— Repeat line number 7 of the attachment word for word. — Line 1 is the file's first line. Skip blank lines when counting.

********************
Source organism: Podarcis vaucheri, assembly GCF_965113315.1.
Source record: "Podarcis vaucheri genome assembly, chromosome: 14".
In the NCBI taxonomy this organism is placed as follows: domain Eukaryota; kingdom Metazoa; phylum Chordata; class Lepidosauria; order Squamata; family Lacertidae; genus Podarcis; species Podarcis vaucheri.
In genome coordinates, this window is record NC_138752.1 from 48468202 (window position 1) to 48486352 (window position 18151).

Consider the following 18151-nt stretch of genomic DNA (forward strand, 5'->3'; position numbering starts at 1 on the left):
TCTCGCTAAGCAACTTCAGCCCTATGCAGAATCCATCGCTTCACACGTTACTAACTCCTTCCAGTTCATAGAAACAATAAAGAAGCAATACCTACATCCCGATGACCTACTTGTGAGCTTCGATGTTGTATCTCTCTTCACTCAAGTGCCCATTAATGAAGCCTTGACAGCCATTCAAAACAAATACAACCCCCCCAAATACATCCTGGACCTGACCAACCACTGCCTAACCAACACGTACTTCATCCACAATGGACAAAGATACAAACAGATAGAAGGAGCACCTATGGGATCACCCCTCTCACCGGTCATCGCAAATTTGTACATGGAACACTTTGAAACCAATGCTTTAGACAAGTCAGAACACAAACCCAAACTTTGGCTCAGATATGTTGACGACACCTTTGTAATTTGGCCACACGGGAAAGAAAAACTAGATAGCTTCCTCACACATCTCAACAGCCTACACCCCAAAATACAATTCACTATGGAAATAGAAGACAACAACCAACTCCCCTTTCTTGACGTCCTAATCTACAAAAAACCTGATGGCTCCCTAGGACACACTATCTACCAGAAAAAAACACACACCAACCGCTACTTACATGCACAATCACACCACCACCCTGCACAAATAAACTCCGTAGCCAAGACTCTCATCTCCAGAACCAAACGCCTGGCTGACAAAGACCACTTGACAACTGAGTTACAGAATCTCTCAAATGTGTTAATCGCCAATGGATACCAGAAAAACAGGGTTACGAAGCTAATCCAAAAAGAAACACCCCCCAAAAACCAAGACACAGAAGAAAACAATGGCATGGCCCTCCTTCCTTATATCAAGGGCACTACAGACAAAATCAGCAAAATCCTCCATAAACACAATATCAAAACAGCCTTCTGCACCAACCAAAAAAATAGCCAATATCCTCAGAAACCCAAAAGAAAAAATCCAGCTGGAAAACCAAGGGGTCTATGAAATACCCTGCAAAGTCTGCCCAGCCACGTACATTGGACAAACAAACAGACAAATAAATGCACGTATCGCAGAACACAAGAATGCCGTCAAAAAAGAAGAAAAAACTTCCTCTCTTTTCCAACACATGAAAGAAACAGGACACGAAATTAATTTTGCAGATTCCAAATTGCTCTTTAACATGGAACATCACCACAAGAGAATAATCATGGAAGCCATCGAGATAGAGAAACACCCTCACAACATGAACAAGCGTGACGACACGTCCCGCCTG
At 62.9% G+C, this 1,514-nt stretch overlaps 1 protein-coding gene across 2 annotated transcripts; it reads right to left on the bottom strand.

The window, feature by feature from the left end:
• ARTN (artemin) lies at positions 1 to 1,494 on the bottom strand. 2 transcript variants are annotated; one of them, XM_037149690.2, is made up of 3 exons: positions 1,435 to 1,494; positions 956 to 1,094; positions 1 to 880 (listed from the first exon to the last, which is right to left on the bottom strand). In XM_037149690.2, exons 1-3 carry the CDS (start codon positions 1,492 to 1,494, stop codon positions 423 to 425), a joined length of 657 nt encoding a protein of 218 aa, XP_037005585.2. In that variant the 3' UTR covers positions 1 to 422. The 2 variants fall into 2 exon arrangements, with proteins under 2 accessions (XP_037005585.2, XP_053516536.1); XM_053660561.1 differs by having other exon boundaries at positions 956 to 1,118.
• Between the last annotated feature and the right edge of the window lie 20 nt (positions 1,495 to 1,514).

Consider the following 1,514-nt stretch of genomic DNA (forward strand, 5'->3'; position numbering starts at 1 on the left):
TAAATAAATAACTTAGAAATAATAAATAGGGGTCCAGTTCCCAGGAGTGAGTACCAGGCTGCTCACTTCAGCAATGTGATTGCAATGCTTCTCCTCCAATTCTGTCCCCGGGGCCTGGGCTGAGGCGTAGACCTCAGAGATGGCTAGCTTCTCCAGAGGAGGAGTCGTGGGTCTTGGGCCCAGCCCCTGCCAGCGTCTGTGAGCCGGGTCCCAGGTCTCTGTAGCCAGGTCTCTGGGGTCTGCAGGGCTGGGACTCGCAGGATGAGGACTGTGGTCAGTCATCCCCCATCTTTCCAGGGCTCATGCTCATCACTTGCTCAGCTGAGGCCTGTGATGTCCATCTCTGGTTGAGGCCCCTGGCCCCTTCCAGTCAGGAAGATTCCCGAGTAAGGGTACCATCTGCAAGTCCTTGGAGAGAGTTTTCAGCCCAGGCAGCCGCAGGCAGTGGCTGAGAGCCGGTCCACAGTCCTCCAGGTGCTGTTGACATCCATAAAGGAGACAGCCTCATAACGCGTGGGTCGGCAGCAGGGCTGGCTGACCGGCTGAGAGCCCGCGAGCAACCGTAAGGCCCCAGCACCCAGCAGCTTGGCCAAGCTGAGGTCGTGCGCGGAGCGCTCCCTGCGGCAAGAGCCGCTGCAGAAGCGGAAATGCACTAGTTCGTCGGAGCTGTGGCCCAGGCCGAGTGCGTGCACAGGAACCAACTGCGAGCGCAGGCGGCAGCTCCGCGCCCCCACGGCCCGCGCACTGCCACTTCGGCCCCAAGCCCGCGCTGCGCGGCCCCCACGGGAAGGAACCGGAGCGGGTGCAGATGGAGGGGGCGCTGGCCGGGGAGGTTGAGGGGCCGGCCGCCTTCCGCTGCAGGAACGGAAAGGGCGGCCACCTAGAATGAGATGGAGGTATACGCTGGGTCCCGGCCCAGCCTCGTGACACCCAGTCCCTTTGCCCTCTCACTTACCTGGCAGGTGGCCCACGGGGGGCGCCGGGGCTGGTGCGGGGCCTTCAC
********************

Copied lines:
At 62.9% G+C, this 1,514-nt stretch overlaps 1 protein-coding gene across 2 annotated transcripts; it reads right to left on the bottom strand.